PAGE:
A Framework and Measure for Examining Risk Climate in Financial Institutions

Elizabeth A. Sheedy*, Barbara Griffin, Jennifer P. Barbour

*Corresponding author for this work

Research output: Contribution to journalArticlepeer-review

11 Citations (Scopus)

Abstract

Purpose: The risk environment within organizations and business groups has been identified as a key factor in preventing scandal, unexpected losses, and even insolvency in financial institutions. The objective of this paper is to propose a multilevel framework for investigating risk climate (the shared perceptions among employees of the relative priority given to risk management, including perceptions of the risk-related practices and behaviors that are expected, valued and supported), together with its outcomes and antecedents, and validate a new measure. Design/Methodology/Approach: A bottom-up phenomenon-driven process was used in scale development. We drew on published case studies, the industry literature, and interviews with subject matter experts. We performed three studies across a total of 10,544 employees in three different banks based in different countries. An online survey methodology was used to first explore and then confirm the factor structure, fit and invariance of our risk climate measure at the individual level of analysis, before progressing to examine fit and invariance across both the individual and business unit level simultaneously. Findings: We found evidence for four unique factors of risk climate that were invariant across three organizations, two countries, and two levels of analysis (individual and business unit). Implications: The risk climate scale presented in this paper provides a means by which senior leaders of financial institutions may better understand risk climate and how it varies at the business unit level. This information is relevant both to meet regulatory requirements and as a guide for potential intervention to strengthen or change risk climate. Originality/Value: This paper provides the first academic study of a new strategic-focused climate construct based on the relative priority given to risk management.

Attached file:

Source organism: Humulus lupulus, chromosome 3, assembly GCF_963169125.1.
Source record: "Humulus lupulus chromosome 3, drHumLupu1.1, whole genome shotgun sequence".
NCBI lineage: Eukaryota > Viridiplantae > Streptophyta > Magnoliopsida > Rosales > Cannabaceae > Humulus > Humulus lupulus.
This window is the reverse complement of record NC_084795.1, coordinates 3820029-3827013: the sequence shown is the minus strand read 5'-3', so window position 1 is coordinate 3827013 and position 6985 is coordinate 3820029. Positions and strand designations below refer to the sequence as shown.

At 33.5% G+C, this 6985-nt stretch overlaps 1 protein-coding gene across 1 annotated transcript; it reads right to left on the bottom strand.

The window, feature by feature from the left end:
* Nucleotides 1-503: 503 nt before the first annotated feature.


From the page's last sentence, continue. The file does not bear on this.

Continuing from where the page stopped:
Original languageEnglish
Pages (from-to)101-116
Number of pages16
JournalJournal of Business and Psychology
Volume32
Issue number1
DOIs
Publication statusPublished - 1 Feb 2017

Keywords

  • Multilevel analysis
  • Organizational climate
  • Risk climate
  • Risk culture

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